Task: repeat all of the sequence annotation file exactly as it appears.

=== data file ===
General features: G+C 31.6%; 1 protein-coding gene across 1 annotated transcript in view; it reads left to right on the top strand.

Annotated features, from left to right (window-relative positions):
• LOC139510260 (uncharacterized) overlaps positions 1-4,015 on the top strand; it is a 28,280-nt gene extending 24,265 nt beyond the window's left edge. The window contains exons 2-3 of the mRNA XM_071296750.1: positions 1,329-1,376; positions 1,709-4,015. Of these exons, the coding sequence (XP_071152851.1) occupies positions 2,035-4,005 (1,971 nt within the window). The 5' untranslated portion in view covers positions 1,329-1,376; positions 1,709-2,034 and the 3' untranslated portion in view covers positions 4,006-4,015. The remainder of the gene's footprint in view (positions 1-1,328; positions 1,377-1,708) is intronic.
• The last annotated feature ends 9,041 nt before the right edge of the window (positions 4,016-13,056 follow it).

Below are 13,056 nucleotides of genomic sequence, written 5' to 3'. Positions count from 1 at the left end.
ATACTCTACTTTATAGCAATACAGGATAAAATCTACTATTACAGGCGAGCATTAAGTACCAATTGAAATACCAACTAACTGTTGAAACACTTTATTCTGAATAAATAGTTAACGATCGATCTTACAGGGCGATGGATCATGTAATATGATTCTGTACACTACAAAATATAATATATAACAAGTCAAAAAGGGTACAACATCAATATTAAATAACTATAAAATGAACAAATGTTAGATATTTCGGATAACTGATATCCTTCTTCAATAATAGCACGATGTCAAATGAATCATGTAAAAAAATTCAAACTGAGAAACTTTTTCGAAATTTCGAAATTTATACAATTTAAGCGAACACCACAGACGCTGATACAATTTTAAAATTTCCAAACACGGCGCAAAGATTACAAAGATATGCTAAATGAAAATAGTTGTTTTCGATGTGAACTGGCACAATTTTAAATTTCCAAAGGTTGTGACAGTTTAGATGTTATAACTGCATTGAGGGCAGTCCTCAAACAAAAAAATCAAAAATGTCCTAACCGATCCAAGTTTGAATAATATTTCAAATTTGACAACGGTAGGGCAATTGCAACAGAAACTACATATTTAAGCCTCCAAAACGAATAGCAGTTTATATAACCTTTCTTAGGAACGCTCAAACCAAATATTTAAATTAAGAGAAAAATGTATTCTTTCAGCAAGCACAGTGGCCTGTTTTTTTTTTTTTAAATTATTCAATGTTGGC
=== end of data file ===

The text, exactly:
General features: G+C 31.6%; 1 protein-coding gene across 1 annotated transcript in view; it reads left to right on the top strand.

Annotated features, from left to right (window-relative positions):
• LOC139510260 (uncharacterized) overlaps positions 1-4,015 on the top strand; it is a 28,280-nt gene extending 24,265 nt beyond the window's left edge. The window contains exons 2-3 of the mRNA XM_071296750.1: positions 1,329-1,376; positions 1,709-4,015. Of these exons, the coding sequence (XP_071152851.1) occupies positions 2,035-4,005 (1,971 nt within the window). The 5' untranslated portion in view covers positions 1,329-1,376; positions 1,709-2,034 and the 3' untranslated portion in view covers positions 4,006-4,015. The remainder of the gene's footprint in view (positions 1-1,328; positions 1,377-1,708) is intronic.
• The last annotated feature ends 9,041 nt before the right edge of the window (positions 4,016-13,056 follow it).

Below are 13,056 nucleotides of genomic sequence, written 5' to 3'. Positions count from 1 at the left end.
ATACTCTACTTTATAGCAATACAGGATAAAATCTACTATTACAGGCGAGCATTAAGTACCAATTGAAATACCAACTAACTGTTGAAACACTTTATTCTGAATAAATAGTTAACGATCGATCTTACAGGGCGATGGATCATGTAATATGATTCTGTACACTACAAAATATAATATATAACAAGTCAAAAAGGGTACAACATCAATATTAAATAACTATAAAATGAACAAATGTTAGATATTTCGGATAACTGATATCCTTCTTCAATAATAGCACGATGTCAAATGAATCATGTAAAAAAATTCAAACTGAGAAACTTTTTCGAAATTTCGAAATTTATACAATTTAAGCGAACACCACAGACGCTGATACAATTTTAAAATTTCCAAACACGGCGCAAAGATTACAAAGATATGCTAAATGAAAATAGTTGTTTTCGATGTGAACTGGCACAATTTTAAATTTCCAAAGGTTGTGACAGTTTAGATGTTATAACTGCATTGAGGGCAGTCCTCAAACAAAAAAATCAAAAATGTCCTAACCGATCCAAGTTTGAATAATATTTCAAATTTGACAACGGTAGGGCAATTGCAACAGAAACTACATATTTAAGCCTCCAAAACGAATAGCAGTTTATATAACCTTTCTTAGGAACGCTCAAACCAAATATTTAAATTAAGAGAAAAATGTATTCTTTCAGCAAGCACAGTGGCCTGTTTTTTTTTTTTTAAATTATTCAATGTTGGC